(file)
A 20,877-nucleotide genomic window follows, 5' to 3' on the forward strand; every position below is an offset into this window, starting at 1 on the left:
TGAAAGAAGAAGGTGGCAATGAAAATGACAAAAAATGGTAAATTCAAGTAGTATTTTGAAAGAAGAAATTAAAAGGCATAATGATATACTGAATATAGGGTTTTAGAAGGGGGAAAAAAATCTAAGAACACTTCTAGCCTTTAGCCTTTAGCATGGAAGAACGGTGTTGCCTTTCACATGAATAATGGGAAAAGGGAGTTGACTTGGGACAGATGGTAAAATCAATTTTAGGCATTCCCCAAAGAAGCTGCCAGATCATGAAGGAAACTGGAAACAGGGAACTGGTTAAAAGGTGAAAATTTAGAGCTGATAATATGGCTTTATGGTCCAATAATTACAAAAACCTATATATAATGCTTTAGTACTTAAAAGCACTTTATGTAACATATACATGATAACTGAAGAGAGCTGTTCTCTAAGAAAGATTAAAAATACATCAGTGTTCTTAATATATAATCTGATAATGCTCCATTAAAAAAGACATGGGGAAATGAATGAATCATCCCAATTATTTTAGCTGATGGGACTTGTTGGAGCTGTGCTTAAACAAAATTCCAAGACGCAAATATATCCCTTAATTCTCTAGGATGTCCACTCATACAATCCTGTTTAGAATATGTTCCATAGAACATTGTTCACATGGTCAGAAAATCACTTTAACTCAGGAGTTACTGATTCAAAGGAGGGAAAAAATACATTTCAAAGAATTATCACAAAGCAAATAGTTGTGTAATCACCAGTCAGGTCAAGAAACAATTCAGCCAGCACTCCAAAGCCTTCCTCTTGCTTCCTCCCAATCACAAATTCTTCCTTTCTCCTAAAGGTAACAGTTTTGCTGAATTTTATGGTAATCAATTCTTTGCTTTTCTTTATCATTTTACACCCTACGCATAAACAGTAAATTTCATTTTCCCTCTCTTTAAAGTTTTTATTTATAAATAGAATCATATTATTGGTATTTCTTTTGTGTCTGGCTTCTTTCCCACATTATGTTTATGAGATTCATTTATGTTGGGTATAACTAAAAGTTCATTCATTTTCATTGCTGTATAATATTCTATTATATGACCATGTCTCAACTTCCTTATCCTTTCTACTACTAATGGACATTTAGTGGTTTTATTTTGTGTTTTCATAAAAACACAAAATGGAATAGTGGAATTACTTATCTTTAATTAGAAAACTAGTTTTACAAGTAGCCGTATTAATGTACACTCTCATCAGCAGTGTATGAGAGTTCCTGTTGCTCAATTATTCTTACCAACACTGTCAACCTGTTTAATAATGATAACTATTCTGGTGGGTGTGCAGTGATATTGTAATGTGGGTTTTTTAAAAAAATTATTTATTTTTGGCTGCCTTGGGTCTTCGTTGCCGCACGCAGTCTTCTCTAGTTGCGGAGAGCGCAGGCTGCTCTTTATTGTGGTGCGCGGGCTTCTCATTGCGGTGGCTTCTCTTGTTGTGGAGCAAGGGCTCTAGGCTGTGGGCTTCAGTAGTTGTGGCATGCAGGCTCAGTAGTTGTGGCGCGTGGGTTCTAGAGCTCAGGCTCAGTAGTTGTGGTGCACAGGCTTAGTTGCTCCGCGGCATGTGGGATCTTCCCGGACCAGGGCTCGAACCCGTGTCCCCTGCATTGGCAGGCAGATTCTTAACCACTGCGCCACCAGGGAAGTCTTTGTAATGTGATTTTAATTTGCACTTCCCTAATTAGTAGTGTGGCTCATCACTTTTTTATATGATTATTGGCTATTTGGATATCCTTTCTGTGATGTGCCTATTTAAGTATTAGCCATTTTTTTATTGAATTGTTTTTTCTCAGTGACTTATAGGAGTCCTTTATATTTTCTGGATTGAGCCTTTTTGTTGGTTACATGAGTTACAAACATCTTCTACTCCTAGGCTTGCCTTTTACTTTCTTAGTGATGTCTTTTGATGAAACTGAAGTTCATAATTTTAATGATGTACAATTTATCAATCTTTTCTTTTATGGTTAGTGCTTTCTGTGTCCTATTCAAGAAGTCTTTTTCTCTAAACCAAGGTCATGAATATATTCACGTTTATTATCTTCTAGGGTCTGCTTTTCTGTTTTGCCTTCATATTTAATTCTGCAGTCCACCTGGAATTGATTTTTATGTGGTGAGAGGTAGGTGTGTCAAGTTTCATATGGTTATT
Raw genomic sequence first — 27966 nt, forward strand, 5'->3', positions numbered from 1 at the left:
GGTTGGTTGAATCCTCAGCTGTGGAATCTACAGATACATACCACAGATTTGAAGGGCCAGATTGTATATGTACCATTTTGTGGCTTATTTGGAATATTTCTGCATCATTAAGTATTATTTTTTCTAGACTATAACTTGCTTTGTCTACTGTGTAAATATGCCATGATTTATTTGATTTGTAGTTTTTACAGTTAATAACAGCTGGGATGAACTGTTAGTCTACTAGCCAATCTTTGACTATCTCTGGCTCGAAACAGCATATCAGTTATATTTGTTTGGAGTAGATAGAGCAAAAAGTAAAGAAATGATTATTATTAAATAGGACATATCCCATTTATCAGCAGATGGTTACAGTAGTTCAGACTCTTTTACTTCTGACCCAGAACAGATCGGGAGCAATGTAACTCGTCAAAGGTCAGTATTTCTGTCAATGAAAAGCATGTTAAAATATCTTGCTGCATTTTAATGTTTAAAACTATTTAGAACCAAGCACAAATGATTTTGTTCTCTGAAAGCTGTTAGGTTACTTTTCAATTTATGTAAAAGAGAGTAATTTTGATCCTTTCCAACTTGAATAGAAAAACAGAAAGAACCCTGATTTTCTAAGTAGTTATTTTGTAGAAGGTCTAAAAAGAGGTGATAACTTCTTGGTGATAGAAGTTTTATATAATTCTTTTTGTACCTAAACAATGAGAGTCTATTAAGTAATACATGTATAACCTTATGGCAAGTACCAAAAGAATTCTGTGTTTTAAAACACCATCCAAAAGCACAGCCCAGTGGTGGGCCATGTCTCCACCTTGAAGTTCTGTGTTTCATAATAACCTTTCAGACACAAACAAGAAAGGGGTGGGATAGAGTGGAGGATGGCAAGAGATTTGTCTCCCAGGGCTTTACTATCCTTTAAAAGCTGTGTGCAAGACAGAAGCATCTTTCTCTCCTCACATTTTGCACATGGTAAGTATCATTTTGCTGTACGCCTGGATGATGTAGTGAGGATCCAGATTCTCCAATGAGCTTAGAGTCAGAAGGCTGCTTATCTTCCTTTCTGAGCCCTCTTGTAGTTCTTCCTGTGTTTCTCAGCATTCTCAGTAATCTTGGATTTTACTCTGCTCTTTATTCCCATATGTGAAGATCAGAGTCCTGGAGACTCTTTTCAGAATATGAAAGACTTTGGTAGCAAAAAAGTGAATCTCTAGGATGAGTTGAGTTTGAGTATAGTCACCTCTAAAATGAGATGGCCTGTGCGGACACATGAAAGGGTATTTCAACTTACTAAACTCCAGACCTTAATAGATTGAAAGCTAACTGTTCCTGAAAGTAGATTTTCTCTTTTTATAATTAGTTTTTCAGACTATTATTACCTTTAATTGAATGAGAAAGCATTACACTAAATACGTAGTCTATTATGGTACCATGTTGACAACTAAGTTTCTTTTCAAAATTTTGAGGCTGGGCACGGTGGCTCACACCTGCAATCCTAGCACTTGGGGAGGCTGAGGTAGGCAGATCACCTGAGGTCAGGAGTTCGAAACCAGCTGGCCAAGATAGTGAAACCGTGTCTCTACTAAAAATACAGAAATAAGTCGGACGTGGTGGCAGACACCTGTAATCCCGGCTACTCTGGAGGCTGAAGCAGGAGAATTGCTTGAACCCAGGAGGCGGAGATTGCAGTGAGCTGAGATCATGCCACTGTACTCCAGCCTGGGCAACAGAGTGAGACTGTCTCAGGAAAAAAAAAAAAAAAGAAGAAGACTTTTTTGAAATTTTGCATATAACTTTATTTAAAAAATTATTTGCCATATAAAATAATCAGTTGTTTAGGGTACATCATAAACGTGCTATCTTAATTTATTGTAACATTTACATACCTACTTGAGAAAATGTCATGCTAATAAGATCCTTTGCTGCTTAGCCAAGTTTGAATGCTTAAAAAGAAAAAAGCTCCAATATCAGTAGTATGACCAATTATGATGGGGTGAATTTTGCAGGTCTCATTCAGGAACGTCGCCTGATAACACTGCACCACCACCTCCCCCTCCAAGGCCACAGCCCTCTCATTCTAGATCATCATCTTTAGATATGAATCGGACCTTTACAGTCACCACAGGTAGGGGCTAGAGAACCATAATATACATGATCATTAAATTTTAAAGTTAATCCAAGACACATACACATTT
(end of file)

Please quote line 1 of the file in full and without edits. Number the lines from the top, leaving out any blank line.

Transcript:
A 20,877-nucleotide genomic window follows, 5' to 3' on the forward strand; every position below is an offset into this window, starting at 1 on the left: